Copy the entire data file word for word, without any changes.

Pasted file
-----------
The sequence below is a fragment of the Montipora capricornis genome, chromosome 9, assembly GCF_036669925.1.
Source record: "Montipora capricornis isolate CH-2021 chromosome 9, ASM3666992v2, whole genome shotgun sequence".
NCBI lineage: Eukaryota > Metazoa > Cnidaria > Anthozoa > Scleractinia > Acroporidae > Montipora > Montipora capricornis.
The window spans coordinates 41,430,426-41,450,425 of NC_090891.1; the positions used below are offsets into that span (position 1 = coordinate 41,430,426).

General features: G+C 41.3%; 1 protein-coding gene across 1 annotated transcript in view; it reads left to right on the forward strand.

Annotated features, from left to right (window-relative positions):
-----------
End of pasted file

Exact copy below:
The sequence below is a fragment of the Montipora capricornis genome, chromosome 9, assembly GCF_036669925.1.
Source record: "Montipora capricornis isolate CH-2021 chromosome 9, ASM3666992v2, whole genome shotgun sequence".
NCBI lineage: Eukaryota > Metazoa > Cnidaria > Anthozoa > Scleractinia > Acroporidae > Montipora > Montipora capricornis.
The window spans coordinates 41,430,426-41,450,425 of NC_090891.1; the positions used below are offsets into that span (position 1 = coordinate 41,430,426).

General features: G+C 41.3%; 1 protein-coding gene across 1 annotated transcript in view; it reads left to right on the forward strand.

Annotated features, from left to right (window-relative positions):